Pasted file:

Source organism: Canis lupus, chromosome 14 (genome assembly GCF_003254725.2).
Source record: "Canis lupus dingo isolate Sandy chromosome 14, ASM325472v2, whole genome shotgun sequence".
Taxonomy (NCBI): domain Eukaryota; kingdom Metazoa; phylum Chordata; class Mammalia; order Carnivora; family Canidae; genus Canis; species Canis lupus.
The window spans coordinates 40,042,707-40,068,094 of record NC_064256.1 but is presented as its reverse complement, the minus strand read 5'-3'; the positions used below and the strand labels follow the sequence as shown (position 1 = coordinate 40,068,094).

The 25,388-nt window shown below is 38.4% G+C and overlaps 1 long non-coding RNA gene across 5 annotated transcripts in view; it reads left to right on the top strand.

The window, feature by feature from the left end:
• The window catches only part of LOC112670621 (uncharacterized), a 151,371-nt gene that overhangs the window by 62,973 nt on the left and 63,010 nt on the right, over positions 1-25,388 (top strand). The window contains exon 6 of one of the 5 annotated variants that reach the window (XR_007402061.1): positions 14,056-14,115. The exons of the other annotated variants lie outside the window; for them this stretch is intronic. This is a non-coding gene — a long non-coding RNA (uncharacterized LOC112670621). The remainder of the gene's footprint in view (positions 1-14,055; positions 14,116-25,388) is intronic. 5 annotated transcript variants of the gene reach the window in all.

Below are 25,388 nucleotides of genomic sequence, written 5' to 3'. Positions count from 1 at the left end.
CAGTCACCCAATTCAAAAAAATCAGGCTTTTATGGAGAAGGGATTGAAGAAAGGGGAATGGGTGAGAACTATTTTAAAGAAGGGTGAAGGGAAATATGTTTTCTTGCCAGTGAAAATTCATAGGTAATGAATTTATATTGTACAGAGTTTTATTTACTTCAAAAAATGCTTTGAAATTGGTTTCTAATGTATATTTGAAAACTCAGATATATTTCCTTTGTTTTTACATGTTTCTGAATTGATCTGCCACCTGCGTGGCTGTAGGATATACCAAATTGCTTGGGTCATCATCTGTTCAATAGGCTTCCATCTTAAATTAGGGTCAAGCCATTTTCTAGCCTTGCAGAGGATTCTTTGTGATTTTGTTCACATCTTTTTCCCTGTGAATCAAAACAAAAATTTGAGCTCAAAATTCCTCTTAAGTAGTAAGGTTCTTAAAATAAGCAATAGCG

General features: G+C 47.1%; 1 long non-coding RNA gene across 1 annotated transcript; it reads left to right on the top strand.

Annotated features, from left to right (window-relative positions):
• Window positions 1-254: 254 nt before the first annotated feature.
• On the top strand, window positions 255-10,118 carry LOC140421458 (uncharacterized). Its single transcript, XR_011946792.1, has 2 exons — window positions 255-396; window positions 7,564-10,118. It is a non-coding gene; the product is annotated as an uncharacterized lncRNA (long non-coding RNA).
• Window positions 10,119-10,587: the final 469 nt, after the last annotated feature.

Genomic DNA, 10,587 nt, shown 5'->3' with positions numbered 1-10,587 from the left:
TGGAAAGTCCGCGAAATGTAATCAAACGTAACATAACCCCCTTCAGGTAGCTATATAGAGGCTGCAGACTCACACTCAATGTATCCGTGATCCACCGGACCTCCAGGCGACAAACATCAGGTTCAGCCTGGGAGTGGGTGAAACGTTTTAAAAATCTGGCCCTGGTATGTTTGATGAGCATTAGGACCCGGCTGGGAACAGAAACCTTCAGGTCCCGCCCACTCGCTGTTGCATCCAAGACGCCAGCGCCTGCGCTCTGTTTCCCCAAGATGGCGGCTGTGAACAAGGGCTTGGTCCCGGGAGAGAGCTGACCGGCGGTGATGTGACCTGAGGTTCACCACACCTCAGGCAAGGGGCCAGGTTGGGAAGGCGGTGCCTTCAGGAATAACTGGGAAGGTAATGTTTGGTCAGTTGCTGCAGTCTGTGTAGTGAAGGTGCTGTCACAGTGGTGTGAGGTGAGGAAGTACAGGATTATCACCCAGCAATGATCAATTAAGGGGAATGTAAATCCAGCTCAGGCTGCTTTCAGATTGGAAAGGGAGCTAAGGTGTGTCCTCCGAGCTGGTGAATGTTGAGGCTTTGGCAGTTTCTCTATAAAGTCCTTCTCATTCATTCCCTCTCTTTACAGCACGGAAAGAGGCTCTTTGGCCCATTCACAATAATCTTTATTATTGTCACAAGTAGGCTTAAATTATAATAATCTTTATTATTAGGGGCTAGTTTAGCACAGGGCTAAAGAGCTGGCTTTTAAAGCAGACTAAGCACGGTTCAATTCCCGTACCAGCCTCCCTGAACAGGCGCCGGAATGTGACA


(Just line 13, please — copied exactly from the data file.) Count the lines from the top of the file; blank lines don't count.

• On the top strand, window positions 255-10,118 carry LOC140421458 (uncharacterized). Its single transcript, XR_011946792.1, has 2 exons — window positions 255-396; window positions 7,564-10,118. It is a non-coding gene; the product is annotated as an uncharacterized lncRNA (long non-coding RNA).